In 7 animals, no necropsy was performed for reasons of death or euthanasia at the farm (n = 6) or nonconsent for necropsy by the owner (n = 1). Animals in the negative outcome group (n = 27) had a median serum cTnI concentration of 0.08 ng/mL (interquartile range, 0.03 to 0.29 ng/mL) with a maximum concentration of 26.8 ng/mL. Cows with a positive outcome (n = 23) had a median cTnI concentration of 0.03 ng/mL (interquartile range, 0.01 to 0.08) with a maximum cTnI of 2.48 ng/mL. Nonsurviving cows had significantly higher median cTnI concentrations than surviving cows (P < .0303). Three animals were lost to follow-up, thus only 50 animals were included in the calculation of the odds ratio. The overall odds of having a negative outcome (nonsurviving animal) in cows with a cTnI concentration >0.05 ng/mL was 2.4 times higher than in cows with cTnI concentration <0.02 ng/mL (healthy cows); test positivity and test negativity was 0.65 and 0.67, respectively. When using a higher cutoff value, test positivity was decreased, but test negativity increased, and the odds of having a negative outcome increased to >6 times. The odds of having a negative outcome at different cTnI cutoff values are summarized in Table 2.
|Cutoff Concentration cTnI (ng/mL)||Test Positivity||Test Negativity||Odds Ratio (95% CI)|
|0.05||0.65||0.67||2.4 (1.1; 7.3)|
|0.1||0.43||0.83||2.9 (1.8; 10.4)|
|0.2||0.30||0.92||4.8 (1.9; 25.9)|
|0.5||0.22||0.96||6.1 (1.7; 22.4)|
To the authors' knowledge, this is the first prospective clinical study that measured serum cTnI concentration in cows with various noncardiac diseases using a commercial point-of-care analyzer. We evaluated the use of cTnI as a prognostic indicator for short-term survival of cows by calculating the odds ratio in cows with increased cTnI concentrations and a negative outcome.
This study showed acceptable analytical performance for the detection of bovine serum cTnI concentration when measured with the i-STAT immunoassay. The i-STAT handheld analyzer is relatively easy to use and test results are provided within 10 minutes. The immunoassay can be performed on heparinized and nonheparinized whole blood or plasma samples. As demonstrated by the validation study reported here, cTnI concentrations in serum samples also can be determined with the i-STAT immunoassay. Serum samples were chosen to avoid potential interference of heparin with the cTnI concentration as previously reported.[40-42] It is assumed that negatively charged heparin molecules bind to positively charged troponin complexes and decrease immunoreactivity of cTnI. Furthermore, heparin binds with different affinities to different troponin forms (free versus complexed), which may lead to differences in analytical performance, depending on the analyzer used because different antibodies in different assays bind to different epitopes on cTnI. In addition, the brand of blood collection tube, the concentration of heparin, and the concentration of cTnI in the sample may influence the recovery of measurable cTnI.[33-35] Studies in people have reported significantly decreased cTnI concentration in heparinized plasma compared to serum samples.[40, 42]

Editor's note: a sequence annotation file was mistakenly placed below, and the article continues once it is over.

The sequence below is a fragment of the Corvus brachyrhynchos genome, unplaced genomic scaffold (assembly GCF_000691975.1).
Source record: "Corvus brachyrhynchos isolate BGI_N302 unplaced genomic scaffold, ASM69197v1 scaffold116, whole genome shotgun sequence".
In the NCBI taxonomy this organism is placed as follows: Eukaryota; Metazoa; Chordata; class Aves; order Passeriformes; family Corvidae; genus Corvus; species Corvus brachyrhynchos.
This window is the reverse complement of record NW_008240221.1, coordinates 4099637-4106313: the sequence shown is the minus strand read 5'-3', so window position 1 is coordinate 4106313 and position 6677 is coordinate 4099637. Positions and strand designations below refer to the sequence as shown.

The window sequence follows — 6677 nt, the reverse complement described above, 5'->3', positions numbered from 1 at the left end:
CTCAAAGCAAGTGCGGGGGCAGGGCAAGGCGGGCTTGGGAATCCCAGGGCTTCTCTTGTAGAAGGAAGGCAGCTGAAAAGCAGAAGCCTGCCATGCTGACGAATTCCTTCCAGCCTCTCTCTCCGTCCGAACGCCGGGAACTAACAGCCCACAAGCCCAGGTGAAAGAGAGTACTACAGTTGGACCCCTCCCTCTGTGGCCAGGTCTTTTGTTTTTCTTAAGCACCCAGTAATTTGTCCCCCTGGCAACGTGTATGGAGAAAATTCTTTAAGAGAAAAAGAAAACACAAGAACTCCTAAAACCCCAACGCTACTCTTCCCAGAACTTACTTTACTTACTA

Serum and heparinized plasma samples should not be used interchangeably in the same patient for determination of cTnI concentrations.
In healthy cows, the measureable serum cTnI concentration was <0.02 ng/mL. We concluded that in healthy cows serum cTnI concentrations should not be detectable or only present in trace amounts when measured with the i-STAT immunoassay. Our results are consistent with findings of other studies in cattle and horses in which only an extremely low concentration of cTnI was detected in healthy individuals.[9, 18, 38, 43, 44]
The general recommendation has been to establish a reference range for each individual immunoassay, because of a wide array of assays using different antibodies and a lack of standardization. Complete standardization can only be achieved if all manufacturers utilize the same antibody.[45, 46] Variations in the measured cTnI concentration occur when the same samples are analyzed with different immunoassays. The absolute measured cTnI concentration is not comparable among different assays. Therefore, the results of this study are only valid for measurement of bovine serum cTnI concentrations with the i-STAT immunoassay and cannot be compared to other immunoassays.